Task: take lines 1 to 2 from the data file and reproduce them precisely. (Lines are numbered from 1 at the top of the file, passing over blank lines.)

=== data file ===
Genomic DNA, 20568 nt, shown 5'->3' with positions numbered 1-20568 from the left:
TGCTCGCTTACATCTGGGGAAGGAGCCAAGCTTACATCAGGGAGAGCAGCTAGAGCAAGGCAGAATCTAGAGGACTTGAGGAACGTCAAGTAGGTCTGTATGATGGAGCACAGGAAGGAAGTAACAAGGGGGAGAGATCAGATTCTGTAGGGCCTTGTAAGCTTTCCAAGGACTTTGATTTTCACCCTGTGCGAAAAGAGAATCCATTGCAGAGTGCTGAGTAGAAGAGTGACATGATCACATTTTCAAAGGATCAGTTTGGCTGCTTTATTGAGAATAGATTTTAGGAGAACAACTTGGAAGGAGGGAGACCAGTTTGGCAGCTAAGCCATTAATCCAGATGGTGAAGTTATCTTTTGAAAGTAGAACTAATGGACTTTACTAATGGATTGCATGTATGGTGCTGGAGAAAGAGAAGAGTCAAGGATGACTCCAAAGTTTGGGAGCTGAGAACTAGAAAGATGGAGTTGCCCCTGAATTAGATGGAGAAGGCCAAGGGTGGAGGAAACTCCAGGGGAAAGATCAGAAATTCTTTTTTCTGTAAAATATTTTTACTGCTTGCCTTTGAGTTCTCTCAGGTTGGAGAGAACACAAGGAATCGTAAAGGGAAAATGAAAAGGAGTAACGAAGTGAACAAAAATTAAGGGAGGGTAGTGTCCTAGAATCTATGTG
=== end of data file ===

Genomic DNA, 20568 nt, shown 5'->3' with positions numbered 1-20568 from the left:
TGCTCGCTTACATCTGGGGAAGGAGCCAAGCTTACATCAGGGAGAGCAGCTAGAGCAAGGCAGAATCTAGAGGACTTGAGGAACGTCAAGTAGGTCTGTATGATGGAGCACAGGAAGGAAGTAACAAGGGGGAGAGATCAGATTCTGTAGGGCCTTGTAAGCTTTCCAAGGACTTTGATTTTCACCCTGTGCGAAAAGAGAATCCATTGCAGAGTGCTGAGTAGAAGAGTGACATGATCACATTTTCAAAGGATCAGTTTGGCTGCTTTATTGAGAATAGATTTTAGGAGAACAACTTGGAAGGAGGGAGACCAGTTTGGCAGCTAAGCCATTAATCCAGATGGTGAAGTTATCTTTTGAAAGTAGAACTAATGGACTTTACTAATGGATTGCATGTATGGTGCTGGAGAAAGAGAAGAGTCAAGGATGACTCCAAAGTTTGGGAGCTGAGAACTAGAAAGATGGAGTTGCCCCTGAATTAGATGGAGAAGGCCAAGGGTGGAGGAAACTCCAGGGGAAAGATCAGAAATTCTTTTTTCTGTAAAATATTTTTACTGCTTGCCTTTGAGTTCTCTCAGGTTGGAGAGAACACAAGGAATCGTAAAGGGAAAATGAAAAGGAGTAACGAAGTGAACAAAAATTAAGGGAGGGTAGTGTCCTAGAATCTATGTG